How to reconnect in a world of isolation
Emotional isolation is a growing problem, with more than one out of three adults aged 45 and older describing themselves as chronically lonely, up from one out of five a decade earlier.
The contributing factors are easy to identify: high unemployment; marriage rate at a historic low; increased reliance on technology over face-to-face communication.
“The main problem of tomorrow is that people are becoming inwardly focused and cut off from their neighbors,” says Christian E. Megrelis, www.christian-megrelis.com, vice chair of the International Union of Economists, biblical scholar, and author of “Glossary of Hope,” a contemporary distillation of New Testament teachings and their applications today.
“The global crisis is not only economical but individual. Especially in the industrialized nations, we are pulling farther away from our human connections to our own detriment.”
Emotional isolation, which is on the rise according to a 2010 AARP study, has been found to cause or exacerbate a number of diseases, from Alzheimer’s to cancer, and is as high a risk factor for mortality as smoking.
“There’s quality of life to consider as well,” Megrelis says. “Lonely people are not happy people, hence the increased stress that causes physical illness. But we can change, individually and collectively, if we heed the wisdom that has endured for 2,000 years.”
He offers five time-tested steps anyone can take to reconnect and restore happiness:
· Work on loving everyone – from the stranger on the bus to your worst enemy. “This is difficult, I admit, but you don’t need to do it perfectly to see the benefits,” Megrelis says. How does one take this from intellectual concept to practice? With humanitarian acts, Megrelis says. Stop and help the person who has fallen down. Smile and say something kind to the harried store clerk. And give – not just what’s easy to give, like the old clothes you no longer wear. Share your money, your time, your resources.
· Don’t judge! Another that’s deceptively simple but gets easier with practice, Megrelis says. “Passing judgment on others is actually a very selfish act; we do it in order to feel better about ourselves, but it really isn’t effective in that regard,” he says. When you catch yourself commenting negatively about someone else, whether loud or in your mind, stop yourself and consider your own flaws. Honesty demands you focus on and correct those before your neighbor’s.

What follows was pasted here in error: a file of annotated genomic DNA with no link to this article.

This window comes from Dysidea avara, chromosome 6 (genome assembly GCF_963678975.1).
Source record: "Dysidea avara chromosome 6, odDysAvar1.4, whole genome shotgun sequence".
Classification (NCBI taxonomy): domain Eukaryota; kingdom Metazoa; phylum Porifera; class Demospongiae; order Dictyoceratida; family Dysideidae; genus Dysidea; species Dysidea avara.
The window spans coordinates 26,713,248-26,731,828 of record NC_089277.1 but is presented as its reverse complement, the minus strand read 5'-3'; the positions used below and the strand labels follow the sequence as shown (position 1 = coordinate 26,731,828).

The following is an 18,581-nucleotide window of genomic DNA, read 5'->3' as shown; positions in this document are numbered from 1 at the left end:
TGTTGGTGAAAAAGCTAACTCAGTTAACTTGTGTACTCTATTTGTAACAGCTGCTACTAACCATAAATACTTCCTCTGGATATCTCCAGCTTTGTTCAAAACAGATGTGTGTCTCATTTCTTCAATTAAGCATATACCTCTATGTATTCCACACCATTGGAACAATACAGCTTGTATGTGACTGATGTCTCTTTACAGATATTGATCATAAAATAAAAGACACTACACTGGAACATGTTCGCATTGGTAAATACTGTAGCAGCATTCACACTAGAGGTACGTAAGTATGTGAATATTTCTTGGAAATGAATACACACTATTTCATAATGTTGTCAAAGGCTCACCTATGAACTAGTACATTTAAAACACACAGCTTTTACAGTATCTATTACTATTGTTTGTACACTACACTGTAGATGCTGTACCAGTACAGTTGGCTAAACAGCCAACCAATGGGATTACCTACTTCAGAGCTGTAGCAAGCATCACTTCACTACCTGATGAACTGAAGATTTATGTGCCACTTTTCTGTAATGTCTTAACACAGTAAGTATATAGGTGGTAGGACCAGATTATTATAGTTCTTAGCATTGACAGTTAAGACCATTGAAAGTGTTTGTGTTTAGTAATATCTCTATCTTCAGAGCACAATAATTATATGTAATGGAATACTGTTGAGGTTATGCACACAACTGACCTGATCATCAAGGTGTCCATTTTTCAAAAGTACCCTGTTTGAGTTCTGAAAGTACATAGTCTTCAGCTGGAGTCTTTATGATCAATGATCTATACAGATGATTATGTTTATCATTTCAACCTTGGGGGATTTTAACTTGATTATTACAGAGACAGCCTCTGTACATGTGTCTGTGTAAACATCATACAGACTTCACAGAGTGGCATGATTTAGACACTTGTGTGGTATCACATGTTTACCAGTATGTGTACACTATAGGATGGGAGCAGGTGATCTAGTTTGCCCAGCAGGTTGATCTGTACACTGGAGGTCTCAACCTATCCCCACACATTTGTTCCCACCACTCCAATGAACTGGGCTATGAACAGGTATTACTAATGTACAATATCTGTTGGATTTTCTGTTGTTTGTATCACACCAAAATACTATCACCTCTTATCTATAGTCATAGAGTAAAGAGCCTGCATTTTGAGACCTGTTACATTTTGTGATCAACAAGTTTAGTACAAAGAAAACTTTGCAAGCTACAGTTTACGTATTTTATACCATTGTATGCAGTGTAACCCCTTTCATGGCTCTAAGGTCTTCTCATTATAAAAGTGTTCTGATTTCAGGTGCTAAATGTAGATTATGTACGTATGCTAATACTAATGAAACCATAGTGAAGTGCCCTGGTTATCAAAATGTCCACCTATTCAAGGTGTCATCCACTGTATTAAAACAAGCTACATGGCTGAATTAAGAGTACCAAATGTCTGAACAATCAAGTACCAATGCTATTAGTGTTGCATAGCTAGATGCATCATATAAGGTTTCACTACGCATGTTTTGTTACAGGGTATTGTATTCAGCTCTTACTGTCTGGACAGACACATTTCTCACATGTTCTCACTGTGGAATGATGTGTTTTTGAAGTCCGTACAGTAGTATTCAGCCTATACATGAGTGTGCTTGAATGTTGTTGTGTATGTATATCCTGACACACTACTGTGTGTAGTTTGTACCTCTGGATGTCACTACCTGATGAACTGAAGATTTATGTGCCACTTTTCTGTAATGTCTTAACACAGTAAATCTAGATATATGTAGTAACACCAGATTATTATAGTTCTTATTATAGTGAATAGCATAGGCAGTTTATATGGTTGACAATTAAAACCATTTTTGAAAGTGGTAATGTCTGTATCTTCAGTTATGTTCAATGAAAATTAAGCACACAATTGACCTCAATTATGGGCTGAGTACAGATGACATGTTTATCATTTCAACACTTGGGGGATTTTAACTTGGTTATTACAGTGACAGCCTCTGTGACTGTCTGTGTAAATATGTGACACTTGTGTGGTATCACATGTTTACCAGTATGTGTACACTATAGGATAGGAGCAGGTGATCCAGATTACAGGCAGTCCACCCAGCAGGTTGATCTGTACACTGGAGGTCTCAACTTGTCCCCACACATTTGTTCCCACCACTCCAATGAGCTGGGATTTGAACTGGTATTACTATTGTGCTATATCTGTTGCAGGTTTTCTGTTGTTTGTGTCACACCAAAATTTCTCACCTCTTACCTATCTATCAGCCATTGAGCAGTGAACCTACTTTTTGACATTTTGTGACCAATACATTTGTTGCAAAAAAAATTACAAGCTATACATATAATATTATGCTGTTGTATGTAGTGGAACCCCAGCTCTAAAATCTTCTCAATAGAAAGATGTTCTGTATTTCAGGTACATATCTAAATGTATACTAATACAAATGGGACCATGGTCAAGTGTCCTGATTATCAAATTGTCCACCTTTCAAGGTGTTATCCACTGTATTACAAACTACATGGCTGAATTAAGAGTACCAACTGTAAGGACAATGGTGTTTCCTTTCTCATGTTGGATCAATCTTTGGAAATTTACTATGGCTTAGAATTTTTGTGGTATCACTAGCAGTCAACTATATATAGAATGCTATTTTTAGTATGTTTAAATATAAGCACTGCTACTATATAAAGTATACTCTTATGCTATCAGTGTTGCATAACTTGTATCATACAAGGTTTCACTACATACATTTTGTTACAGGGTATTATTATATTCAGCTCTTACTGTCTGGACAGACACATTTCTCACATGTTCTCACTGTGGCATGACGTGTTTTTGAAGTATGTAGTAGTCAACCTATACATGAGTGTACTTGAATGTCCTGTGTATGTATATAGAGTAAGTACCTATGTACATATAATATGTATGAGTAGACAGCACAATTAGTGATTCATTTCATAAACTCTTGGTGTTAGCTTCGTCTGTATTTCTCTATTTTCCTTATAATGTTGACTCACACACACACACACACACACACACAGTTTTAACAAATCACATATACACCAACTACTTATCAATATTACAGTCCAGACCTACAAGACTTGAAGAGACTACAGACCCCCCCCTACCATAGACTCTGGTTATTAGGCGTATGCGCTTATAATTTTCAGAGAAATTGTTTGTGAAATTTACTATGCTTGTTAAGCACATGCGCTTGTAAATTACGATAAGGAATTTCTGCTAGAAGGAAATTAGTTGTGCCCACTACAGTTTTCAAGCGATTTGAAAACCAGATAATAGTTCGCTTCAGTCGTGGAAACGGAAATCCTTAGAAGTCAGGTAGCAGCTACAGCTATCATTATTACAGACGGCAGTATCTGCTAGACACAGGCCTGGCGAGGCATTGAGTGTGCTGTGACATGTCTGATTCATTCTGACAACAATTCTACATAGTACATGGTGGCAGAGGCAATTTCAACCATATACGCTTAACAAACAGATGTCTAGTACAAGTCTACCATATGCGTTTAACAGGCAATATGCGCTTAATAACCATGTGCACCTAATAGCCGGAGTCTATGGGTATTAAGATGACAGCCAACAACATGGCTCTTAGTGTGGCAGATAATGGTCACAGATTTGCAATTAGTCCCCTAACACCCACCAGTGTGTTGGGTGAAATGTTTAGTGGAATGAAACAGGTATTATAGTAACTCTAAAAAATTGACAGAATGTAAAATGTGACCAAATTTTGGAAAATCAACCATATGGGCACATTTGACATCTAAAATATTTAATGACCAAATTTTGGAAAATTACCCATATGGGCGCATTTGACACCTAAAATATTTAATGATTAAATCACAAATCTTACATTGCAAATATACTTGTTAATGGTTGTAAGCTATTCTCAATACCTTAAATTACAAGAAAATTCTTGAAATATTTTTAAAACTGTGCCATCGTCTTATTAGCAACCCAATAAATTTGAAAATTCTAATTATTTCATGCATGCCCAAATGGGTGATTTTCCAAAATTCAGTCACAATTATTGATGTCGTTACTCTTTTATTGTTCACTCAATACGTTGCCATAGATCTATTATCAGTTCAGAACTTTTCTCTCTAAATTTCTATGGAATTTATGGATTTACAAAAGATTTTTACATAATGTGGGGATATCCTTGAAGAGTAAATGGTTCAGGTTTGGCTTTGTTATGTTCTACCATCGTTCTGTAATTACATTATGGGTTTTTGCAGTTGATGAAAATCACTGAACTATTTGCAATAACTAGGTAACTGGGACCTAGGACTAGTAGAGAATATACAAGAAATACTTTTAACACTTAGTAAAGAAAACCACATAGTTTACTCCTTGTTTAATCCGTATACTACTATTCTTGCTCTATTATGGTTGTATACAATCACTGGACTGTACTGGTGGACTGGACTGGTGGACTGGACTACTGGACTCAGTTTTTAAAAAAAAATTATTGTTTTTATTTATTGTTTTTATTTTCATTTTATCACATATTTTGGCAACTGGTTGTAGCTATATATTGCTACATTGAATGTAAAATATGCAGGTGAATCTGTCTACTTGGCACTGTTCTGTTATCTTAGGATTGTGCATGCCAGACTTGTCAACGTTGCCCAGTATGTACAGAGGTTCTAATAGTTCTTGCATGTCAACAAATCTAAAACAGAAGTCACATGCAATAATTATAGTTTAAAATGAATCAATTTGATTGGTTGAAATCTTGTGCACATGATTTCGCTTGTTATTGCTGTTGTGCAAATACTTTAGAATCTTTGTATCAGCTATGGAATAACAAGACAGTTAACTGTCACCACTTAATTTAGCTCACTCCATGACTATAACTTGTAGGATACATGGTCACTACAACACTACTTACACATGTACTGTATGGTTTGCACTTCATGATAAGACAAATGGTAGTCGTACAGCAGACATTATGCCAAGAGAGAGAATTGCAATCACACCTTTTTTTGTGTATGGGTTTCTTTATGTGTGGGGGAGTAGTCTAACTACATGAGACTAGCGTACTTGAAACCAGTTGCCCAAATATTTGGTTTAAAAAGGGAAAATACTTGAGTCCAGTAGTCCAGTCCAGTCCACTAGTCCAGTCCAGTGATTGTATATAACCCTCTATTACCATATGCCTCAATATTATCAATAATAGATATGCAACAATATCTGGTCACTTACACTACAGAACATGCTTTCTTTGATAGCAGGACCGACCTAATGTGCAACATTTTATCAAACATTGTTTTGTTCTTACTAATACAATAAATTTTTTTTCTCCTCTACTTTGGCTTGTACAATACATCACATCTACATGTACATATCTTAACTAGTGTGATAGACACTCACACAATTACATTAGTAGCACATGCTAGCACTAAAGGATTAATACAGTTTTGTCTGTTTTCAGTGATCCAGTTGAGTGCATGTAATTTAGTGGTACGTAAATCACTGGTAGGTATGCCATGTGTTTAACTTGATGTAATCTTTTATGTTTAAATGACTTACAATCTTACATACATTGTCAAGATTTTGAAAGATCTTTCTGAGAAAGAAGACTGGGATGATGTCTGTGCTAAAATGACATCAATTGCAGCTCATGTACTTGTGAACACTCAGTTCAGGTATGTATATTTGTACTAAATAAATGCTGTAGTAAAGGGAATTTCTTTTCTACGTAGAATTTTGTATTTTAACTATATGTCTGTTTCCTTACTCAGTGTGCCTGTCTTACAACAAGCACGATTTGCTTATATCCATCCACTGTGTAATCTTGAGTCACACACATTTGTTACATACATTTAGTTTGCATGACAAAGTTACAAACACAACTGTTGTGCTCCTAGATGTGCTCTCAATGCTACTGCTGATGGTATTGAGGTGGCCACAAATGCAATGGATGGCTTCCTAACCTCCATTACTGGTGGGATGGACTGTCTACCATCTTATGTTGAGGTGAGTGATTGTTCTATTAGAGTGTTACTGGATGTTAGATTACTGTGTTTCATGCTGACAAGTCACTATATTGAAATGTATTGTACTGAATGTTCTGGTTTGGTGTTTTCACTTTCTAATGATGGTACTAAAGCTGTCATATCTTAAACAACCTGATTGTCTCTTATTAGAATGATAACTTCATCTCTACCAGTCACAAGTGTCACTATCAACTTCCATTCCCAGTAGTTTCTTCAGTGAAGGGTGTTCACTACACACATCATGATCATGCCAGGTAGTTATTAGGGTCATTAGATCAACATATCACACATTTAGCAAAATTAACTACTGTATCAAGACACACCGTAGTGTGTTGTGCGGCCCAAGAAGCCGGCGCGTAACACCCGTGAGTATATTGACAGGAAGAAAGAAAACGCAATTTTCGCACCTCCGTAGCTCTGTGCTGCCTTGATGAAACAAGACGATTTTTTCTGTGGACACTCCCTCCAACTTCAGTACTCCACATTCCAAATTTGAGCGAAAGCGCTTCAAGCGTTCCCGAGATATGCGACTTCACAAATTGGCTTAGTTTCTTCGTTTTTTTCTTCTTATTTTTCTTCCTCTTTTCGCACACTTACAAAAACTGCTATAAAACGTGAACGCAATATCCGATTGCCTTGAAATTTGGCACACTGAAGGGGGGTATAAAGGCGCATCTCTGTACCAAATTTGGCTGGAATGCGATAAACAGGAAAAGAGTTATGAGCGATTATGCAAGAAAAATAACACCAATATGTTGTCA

· Forgive. Holding a grudge or seeking revenge for perceived wrongs is a primitive impulse response. Forgiveness is a cerebral sentiment that comes from the cortex of the brain – the source of reason. Reason is what allows us to resist dangerous primitive impulses in able to achieve more far-sighted objectives, such as social life, which is impossible without forgiveness.
· Do good that makes a difference. Feeling we have no purpose in life or being unsure what our purpose is can lead to despair or indifference often resulting in sterile ambition, delusion or conceit, all of which serve to isolate us from others. We all have a purpose, whether or not it’s easily discernible. “Whatever place is yours in society, bring your brick every day to the never-ending construction of a happier world and you will quickly recognize your purpose,” Megrelis says.
· Have faith. You don’t have to subscribe to a particular religion or follow dogmatic rules to have faith. “It’s actually harder than that!” says Megrelis. Faith is the belief that there is something greater than us, the creator of the world in which we live, guiding all with an order and a purpose. Faith may be – and often is – marked by periods of doubt, but it should be the compass to which you return. Faith brings with it a connection to all other living things.
Achieve, or at least work toward, these five steps and the result will be hope, Megrelis says.
“Hope is happiness – a state of mind that transcends ordinary happiness,” he says.